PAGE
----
By Khaled Ahmed
March 28, 2015
After reading Tavleen Singh’s book Durbar, I became firm in my belief that ruling dynasties in South Asia routinely experience tremors within the family tree that the charisma-drunk masses don’t always grasp. Now, Anna Suvorova, professor of Indo-Islamic culture and head of the department of Asian Literature at the Institute of Oriental Studies of the Russian Academy of Sciences, Moscow, has written Benazir Bhutto: A Multidimensional Portrait about the Bhuttos of Pakistan. In South Asia, the masses repose blind trust in dynasties, contrasted strangely with the intense loathing some sections of the population feel for the lineal hero. Needless to say, there is a lot of juice in it for Bhutto-haters, despite a sincere and almost successful effort to appreciate what was good in her.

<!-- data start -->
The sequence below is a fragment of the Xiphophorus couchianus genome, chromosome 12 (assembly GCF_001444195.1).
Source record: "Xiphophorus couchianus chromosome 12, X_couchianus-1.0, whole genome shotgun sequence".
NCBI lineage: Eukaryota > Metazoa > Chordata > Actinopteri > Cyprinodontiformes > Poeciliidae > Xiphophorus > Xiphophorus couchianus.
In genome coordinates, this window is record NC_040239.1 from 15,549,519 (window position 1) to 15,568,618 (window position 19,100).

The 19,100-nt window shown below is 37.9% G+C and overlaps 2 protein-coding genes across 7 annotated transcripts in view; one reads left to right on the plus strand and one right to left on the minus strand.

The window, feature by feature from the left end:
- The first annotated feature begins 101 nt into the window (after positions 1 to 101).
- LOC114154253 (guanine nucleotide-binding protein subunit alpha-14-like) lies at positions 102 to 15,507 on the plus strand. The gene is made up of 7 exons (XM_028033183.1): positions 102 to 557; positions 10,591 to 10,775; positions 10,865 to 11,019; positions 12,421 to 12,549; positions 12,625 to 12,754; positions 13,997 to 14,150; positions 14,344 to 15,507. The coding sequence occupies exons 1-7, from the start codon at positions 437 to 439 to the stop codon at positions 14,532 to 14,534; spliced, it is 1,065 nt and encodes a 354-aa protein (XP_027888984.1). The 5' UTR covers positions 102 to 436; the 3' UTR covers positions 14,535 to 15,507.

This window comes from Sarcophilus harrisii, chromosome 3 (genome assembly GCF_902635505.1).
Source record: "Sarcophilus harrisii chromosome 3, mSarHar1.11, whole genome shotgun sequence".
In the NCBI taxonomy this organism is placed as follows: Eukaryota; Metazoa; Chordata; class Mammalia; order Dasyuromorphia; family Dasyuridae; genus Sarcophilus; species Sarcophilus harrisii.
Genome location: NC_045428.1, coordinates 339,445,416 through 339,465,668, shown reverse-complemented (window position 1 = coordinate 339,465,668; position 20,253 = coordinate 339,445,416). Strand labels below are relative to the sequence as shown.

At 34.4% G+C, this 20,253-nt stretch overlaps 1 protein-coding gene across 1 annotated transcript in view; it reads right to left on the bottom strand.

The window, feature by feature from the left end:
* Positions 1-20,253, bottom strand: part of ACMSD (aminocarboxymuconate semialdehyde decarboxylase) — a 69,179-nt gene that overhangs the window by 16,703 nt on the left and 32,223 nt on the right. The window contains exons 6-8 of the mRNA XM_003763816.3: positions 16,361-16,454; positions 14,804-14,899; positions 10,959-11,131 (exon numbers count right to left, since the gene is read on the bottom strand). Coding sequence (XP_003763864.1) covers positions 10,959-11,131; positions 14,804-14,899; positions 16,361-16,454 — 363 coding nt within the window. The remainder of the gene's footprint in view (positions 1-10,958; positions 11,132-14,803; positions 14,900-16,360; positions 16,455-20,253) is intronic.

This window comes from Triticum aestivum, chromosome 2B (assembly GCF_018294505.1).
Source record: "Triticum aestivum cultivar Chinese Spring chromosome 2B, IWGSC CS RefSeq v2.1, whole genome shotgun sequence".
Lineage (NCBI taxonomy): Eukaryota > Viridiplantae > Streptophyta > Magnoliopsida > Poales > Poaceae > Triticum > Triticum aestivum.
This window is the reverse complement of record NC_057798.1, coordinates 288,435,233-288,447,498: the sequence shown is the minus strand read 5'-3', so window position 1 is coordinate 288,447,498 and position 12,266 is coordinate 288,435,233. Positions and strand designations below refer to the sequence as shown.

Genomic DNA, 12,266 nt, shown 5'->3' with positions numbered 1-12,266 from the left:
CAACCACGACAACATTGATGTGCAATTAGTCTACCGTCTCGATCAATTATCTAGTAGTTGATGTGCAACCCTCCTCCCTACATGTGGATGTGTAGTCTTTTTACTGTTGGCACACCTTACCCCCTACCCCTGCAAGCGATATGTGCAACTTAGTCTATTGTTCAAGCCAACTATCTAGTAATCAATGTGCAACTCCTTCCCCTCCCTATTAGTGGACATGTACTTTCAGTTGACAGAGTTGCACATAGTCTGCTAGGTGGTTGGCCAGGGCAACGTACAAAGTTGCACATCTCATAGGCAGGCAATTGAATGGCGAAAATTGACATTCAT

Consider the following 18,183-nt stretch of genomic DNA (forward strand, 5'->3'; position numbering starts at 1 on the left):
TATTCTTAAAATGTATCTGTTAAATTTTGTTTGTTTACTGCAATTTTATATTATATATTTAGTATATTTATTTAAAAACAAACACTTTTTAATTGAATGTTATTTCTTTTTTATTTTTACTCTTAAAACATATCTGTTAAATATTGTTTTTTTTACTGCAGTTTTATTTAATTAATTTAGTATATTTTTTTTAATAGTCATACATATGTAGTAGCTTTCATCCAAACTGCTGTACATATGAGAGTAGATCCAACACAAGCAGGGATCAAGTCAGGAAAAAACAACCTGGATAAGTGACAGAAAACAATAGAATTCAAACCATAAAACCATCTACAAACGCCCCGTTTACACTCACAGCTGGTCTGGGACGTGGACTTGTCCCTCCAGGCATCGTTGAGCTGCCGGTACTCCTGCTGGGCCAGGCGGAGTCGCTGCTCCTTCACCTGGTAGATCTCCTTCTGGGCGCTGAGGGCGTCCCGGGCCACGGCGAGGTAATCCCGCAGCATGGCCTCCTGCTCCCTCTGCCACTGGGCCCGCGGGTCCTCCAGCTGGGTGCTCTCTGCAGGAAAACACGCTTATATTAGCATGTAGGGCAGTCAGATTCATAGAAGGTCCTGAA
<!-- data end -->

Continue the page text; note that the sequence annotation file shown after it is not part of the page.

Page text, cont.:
The paterfamilias, Zulfikar Ali Bhutto, will always be remembered as the man who gave us the 1973 constitution. He mobilised the common man and took leadership out of feudal hands and made possible the rise of the middle-class politician. His land reform didn’t work; neither did his belated, nationalisation-based, confiscatory socialism. Combative rather than conciliatory, he was tribal in his nursing of revenge and could be violent in the treatment of the disobedient.